I had roast goose for Easter Saturday too ... delicious it was!

You spelt realised right - as far as (the Britisher!) is concerned!

@ Old Kitty - sorry about the lack of vegetarian foods - in those days I guess they couldn't afford to be fussy. My roast goose was delicious .. thanks to my friends!

@ Elizabeth - I couldn't find the origins for the nursery rhyme/carol apparently ..

We don't eat goose either - it wouldn't feed enough people .. but interesting your Christmas food is a 'ham' .. I didn't know that - but you've had turkey for thanksgiving haven't you ...

@ Susan - thanks about the flight of arrows and a snowstorm - it is a good description isn't it. I've no idea what swan tastes like - but it's not offered in shops - I'll try and find out. I had goose the other day and it was delicious!

@ Keith - the goose I had recently was more tender, and tastier .. I think. They feed many fewer people ... so buy a turkey if you're feeding the hungry hoards!

@ Jo - that's a lot of roasting and a lot of meat to eat.

I haven't tried swan and I'm not sure it's available .. I'll try and find out sometime though ..

@ Teresa - geese and swans chase people .. very hard 'pecks' they've got too - unpleasant to experience one!

@ Laura - the royal medieval world was a different place, you're so right.

Great use of "waste not want not" .. I couldn't find a horn notch photo/image to add in to the blog post ...

@ JoJo - Americans and Canadians love their meat don't they ... ok interesting your fiance enjoyed his swan. I'd love to try ..

@ Val - probably as a 'present' of a rich supply of meat .. the peasants probably would never have tried it ... one of those strange but true stories.

@ Lee - Well the geese have recovered, and the swans fill our rivers and wetlands ...

... once the fat is taken off .. the meat is delicious .. and the fat makes excellent roasting grease!

Thanks Lee .. delighted you're enjoying the posts ..

@ Ros - well those were the days weren't they - I don't comply often .. so not sure what I would have done - conform to live I guess!!

I'll try and find that out about vegetarians ... there must be because the simplers and samplers tried and tested so many things - they were pretty astute re diet even back then.

@ Julie - oh yes that's a good one - talk to the geese you your walk!! Clancy will be really chuffed to find out that you're talking to the animals ..

I guess Queen Elizabeth I England wasn't a good place for a goose - may be that's why he settled in the States!!

@ Inger - people were very thrifty back then weren't they ...

@ Sherry - I love chicken too .. but I love all meat on occasions - but eat a lot of vegetarian dishes at home and some fish ..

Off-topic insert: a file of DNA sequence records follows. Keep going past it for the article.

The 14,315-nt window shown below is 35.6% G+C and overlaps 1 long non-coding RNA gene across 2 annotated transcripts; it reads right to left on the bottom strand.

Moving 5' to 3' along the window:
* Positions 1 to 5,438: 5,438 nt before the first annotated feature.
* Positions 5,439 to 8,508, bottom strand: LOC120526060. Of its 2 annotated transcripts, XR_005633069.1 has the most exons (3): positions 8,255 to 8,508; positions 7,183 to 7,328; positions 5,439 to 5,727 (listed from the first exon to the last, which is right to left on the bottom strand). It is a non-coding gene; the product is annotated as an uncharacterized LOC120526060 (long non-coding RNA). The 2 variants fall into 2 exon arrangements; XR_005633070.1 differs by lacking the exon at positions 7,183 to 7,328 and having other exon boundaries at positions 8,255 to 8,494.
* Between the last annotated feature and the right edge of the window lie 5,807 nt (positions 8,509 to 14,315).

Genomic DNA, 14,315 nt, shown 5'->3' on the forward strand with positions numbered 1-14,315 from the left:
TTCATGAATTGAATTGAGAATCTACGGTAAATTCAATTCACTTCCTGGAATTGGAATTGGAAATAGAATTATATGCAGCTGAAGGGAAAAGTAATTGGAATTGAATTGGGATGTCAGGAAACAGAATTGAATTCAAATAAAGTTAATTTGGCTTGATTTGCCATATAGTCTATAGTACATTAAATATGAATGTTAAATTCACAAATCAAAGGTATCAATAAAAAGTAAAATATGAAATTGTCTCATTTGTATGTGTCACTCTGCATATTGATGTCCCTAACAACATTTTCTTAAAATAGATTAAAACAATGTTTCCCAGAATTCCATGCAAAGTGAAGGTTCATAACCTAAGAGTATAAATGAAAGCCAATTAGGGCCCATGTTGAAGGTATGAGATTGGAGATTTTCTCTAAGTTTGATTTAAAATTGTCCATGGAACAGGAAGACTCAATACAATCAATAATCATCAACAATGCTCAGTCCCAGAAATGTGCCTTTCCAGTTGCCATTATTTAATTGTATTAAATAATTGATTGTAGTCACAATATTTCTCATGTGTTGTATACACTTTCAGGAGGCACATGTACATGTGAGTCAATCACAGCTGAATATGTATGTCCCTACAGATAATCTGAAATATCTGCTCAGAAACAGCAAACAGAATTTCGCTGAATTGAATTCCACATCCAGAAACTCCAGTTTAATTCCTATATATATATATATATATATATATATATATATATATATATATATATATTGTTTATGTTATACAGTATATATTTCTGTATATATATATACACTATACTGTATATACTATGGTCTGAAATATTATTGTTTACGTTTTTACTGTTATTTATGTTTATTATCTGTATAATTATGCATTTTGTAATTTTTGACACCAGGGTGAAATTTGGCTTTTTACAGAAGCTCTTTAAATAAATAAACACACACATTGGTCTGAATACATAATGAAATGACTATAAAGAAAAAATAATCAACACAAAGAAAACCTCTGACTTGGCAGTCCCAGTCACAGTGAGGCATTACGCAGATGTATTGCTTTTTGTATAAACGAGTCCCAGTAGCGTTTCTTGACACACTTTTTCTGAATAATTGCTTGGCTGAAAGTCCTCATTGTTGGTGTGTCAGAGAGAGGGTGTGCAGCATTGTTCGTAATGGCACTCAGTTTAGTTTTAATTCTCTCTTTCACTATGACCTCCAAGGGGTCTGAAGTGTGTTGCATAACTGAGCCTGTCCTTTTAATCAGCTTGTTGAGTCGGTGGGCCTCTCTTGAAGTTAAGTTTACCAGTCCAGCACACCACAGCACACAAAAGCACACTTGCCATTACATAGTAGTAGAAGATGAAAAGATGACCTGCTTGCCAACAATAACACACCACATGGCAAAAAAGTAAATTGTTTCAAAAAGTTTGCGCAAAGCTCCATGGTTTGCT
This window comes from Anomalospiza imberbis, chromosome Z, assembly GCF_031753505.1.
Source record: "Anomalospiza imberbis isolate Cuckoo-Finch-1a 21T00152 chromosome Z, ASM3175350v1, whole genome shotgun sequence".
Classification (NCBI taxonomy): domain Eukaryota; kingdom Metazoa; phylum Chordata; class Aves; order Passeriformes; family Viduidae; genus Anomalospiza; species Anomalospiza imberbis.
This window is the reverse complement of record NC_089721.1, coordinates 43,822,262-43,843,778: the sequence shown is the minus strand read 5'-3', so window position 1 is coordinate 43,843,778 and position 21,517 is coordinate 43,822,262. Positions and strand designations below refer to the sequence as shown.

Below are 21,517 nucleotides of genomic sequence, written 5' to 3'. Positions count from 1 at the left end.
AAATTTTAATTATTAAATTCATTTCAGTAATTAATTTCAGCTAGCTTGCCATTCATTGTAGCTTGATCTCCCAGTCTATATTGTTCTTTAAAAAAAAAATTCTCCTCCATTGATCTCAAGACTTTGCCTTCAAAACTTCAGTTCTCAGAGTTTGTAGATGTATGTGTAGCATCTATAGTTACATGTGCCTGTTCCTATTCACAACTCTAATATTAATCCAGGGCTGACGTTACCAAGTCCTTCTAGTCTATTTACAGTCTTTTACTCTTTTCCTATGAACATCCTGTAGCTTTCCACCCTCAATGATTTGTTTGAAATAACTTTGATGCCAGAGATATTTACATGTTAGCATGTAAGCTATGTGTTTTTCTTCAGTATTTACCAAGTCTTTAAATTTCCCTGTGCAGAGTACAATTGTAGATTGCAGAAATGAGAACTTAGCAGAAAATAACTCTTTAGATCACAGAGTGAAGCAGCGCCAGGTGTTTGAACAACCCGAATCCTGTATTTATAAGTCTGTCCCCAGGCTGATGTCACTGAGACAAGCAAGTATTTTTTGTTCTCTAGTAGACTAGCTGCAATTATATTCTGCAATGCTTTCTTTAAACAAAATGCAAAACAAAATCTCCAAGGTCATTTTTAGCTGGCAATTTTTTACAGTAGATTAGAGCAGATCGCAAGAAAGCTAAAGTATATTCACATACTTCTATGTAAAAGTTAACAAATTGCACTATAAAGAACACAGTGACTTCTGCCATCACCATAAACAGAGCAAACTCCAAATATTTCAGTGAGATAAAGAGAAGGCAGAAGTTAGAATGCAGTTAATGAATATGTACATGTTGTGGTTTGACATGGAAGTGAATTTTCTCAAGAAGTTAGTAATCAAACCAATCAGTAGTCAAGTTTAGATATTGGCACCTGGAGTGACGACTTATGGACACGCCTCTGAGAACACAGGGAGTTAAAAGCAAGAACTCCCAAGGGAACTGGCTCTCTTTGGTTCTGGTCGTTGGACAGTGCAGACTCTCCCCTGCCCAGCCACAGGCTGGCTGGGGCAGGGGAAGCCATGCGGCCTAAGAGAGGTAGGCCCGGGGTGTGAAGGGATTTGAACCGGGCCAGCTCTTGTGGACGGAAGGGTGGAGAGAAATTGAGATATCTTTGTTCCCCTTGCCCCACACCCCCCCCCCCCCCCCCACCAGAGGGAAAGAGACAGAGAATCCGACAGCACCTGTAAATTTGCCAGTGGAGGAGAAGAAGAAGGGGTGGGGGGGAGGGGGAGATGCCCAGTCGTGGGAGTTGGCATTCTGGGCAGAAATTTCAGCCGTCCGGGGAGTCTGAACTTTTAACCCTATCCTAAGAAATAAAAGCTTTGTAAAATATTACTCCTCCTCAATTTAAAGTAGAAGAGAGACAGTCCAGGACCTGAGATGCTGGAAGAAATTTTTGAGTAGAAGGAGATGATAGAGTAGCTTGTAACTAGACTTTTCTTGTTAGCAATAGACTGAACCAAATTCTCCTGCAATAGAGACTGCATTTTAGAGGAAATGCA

@ Alex - they didn't waste anything - if there was value in it ..

Cheers to you all - happy rest of the week ... Hilary

Mark Means said...

Very interesting...especially the part about the Queen ordering the people to eat certain things.

I've never had the chance to try goose, but I'll bet it tastes great.

Food, Fun and Life in the Charente said...

Interesting post. I love goose but they are very expensive here. Perhaps we should fence an area of a raise a few goslings for the end of the year :-)
Have a good week, Diane

Chatty Crone said...

I must be dumb - I didn't think people ate that kind of stuff! lol sandie

Julie Jordan Scott said...

I can't imagine people eating Swan! I suppose it is quite a delicacy but oh... just no no no in my book!

So much great information again - I'm so glad to visit you!

Happy A to Z-ing!
Julie Jordan Scott
Our Literary Grannies from A to Z:G is for Gail Hamilton
tweet me - @juliejordanscot

Ornery's Wife said...

I have never had goose but heard it is quite greasy. I have always thought they were too pretty to eat. :)

Happy G day!

tm

Janie Junebug said...

I've never eaten goose. I guess Her Majesty wouldn't have been pleased with me.

Love,
Janie

A Lady's Life said...

This is the first time anyone ever mentioned eating swan. I never heard of it and wondered why?

Nick Wilford said...

I can't remember ever eating goose. What a versatile animal it seems to have been.

The Golden Eagle said...

Imagine giving an order for everyone to eat the same thing. That would be difficult these days!

Fascinating images.

klahanie said...

Hi Hilary,

Ah yes, a goose. And I'm going to avoid any innuendoes. What I didn't realise was that the rich were more likely to eat swan. I don't think they could get away with that now.

You always add an interesting dimension, Hilary. And thank you for this 'fowl' posting.

Happy alphabeting.

Gary

Ann Carbine Best said...

I'm always quoting "waste not, want not," and now after reading this wonderful post, I'll always associate this with THE Goose!!

((( ))) from me and Jen!!

Tina said...

I've never had goose, though with my addiction to Food Network (do you get that in the UK??) I KNOW how to cook a goose. They're just not readily available, even at Christmas time.

Tina @ Life is Good
Co-host, April 2013 A-Z Challenge Blog
@TinaLifeisGood, #atozchallenge

Munir said...

The Goose you have here in the post is different from the Geese that fly over our home every morning and sometimes take a break on the lawn in the back. The Geese that visit us are from Canada.

The word "Cookery " brings back memories. Here in America they just call it cooking class, or if they want to make it fancy they call it cuisine.

Sue Travers said...